Bumble Bee wants you to “Bee Delicious.” Chase Bank wants you to “Chase What Matters.”DirecTV commands “don’t just watch TV, direct TV.” And, let me tell you that your intellectual property lawyer wants you to stop turning your brand name into a verb!
“Use it or lose it” says Lisa Martens of Fish & Richardson meaning that if you don’t use your brand name correctly, why should others? Don’t forget, improper usage opens the door for a competitor, such as San Diego County Credit Union to ask on its billboard: “Chased by high fees?” Funny, right? It clearly alludes to its competitor, but since the bank already uses its name as a verb, it’s tough to prove that the local credit union is actually referring to the behemoth bank.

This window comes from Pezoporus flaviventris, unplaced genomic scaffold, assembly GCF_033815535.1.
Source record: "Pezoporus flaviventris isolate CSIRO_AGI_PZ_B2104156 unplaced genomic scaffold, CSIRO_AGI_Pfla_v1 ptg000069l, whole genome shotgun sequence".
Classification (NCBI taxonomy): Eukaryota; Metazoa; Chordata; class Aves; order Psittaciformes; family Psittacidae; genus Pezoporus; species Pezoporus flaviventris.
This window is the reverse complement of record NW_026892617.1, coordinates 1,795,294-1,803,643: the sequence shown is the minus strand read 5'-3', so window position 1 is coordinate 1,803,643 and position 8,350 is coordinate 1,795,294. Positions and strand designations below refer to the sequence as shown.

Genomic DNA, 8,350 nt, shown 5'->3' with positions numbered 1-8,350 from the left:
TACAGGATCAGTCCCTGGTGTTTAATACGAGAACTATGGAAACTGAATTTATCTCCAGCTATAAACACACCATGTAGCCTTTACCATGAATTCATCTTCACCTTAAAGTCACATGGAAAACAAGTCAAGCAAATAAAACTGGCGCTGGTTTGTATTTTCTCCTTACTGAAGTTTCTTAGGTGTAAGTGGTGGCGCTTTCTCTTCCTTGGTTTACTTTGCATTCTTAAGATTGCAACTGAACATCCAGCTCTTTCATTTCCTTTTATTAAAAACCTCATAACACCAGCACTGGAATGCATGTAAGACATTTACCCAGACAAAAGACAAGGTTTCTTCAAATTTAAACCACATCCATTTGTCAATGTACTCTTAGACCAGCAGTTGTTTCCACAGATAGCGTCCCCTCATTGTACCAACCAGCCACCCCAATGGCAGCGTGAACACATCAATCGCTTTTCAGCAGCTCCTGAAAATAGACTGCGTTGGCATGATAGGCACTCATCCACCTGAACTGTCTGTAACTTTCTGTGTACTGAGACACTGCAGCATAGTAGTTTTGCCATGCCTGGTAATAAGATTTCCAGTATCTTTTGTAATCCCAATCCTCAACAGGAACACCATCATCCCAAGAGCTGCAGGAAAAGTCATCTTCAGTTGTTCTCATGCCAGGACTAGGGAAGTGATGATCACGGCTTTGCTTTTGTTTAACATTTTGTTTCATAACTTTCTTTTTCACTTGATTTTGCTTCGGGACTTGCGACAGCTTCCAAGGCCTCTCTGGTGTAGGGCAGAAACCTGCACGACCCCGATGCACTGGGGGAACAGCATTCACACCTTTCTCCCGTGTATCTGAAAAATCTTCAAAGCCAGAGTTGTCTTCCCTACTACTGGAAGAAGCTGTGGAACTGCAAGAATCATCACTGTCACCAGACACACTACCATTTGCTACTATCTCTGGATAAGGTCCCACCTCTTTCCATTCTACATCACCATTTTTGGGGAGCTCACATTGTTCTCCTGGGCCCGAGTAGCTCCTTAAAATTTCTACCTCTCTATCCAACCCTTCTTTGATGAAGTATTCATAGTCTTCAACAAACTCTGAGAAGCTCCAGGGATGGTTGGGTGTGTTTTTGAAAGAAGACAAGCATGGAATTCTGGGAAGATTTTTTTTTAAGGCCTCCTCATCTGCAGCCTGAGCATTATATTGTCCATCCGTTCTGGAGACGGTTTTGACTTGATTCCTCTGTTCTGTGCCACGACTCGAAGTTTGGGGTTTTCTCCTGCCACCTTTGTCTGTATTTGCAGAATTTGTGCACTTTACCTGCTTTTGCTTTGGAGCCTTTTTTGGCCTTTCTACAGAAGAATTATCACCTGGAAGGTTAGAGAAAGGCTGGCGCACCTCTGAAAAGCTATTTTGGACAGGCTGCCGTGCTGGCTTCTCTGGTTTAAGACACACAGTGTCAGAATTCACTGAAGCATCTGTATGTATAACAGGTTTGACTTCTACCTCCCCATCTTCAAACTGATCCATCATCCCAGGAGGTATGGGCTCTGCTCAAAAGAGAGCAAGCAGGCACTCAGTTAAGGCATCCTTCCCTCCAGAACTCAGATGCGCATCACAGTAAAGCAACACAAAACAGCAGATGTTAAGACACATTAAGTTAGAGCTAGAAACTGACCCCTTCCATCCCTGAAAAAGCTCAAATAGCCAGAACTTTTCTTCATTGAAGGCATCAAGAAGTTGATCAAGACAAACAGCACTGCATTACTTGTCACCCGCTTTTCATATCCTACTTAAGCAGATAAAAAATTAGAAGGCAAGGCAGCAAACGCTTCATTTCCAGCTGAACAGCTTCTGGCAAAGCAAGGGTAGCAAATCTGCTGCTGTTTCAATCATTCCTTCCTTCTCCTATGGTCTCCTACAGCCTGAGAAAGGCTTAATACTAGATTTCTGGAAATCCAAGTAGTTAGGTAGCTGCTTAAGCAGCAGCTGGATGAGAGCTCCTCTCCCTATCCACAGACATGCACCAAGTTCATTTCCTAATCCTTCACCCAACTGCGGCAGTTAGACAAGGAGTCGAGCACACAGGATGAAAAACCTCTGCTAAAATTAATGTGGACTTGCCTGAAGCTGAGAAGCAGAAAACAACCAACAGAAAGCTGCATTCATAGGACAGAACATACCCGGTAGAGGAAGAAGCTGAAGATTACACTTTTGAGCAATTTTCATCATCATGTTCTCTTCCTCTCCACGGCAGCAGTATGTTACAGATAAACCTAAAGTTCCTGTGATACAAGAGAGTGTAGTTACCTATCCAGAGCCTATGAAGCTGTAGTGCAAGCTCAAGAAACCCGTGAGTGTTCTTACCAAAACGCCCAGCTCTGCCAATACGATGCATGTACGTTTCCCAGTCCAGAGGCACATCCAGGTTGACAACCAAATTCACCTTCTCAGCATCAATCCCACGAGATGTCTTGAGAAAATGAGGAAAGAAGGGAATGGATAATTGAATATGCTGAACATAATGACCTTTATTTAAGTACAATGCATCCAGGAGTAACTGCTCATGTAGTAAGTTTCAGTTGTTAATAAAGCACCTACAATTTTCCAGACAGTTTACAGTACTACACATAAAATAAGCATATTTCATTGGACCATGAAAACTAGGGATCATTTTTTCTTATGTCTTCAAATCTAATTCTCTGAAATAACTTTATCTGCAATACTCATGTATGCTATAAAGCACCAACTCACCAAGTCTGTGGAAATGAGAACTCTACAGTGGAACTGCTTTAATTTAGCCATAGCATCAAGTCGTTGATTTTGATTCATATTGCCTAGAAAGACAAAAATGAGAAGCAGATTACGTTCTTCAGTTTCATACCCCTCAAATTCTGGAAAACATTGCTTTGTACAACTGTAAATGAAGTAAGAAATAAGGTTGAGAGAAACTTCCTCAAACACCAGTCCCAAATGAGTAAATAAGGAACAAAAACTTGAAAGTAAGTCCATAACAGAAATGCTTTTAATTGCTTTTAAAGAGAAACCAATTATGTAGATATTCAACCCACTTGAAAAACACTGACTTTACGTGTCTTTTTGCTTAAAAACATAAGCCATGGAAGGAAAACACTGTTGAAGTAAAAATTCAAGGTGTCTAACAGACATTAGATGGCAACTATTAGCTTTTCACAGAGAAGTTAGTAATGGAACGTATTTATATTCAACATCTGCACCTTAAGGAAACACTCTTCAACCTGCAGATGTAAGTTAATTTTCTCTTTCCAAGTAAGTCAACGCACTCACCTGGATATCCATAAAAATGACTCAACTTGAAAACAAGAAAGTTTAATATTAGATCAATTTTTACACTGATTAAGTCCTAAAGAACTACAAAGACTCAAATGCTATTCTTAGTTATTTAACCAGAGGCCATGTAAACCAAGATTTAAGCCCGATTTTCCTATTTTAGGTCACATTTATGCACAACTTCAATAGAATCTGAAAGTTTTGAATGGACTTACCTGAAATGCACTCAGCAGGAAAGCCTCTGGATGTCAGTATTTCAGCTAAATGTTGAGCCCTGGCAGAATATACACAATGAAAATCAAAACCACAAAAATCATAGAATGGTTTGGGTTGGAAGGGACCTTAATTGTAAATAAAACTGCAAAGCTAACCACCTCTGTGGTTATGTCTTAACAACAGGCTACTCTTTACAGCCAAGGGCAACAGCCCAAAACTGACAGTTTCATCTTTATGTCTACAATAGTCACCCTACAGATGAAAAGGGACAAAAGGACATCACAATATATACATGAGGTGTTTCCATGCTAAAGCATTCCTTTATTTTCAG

What’s the Lesson Here? If you consistently misuse your brand name, you run the risk of committing “genericide ” – allowing venerable brands such as aspirin, zipper, and escalator to become generic. It’s time to say goodbye to using Google, Xerox, and FedEx as verbs and start copying, searching, or overnight expressing your documents.
Talk about turning a negative into a positive – Aflac fired Gilbert Gottfried as the voice of the duck due to offensive comments, but they quickly launched quackaflac.com where everyone can compete to become the next voice. It’s popular, it’s appropriate for the brand, and it quacks me up!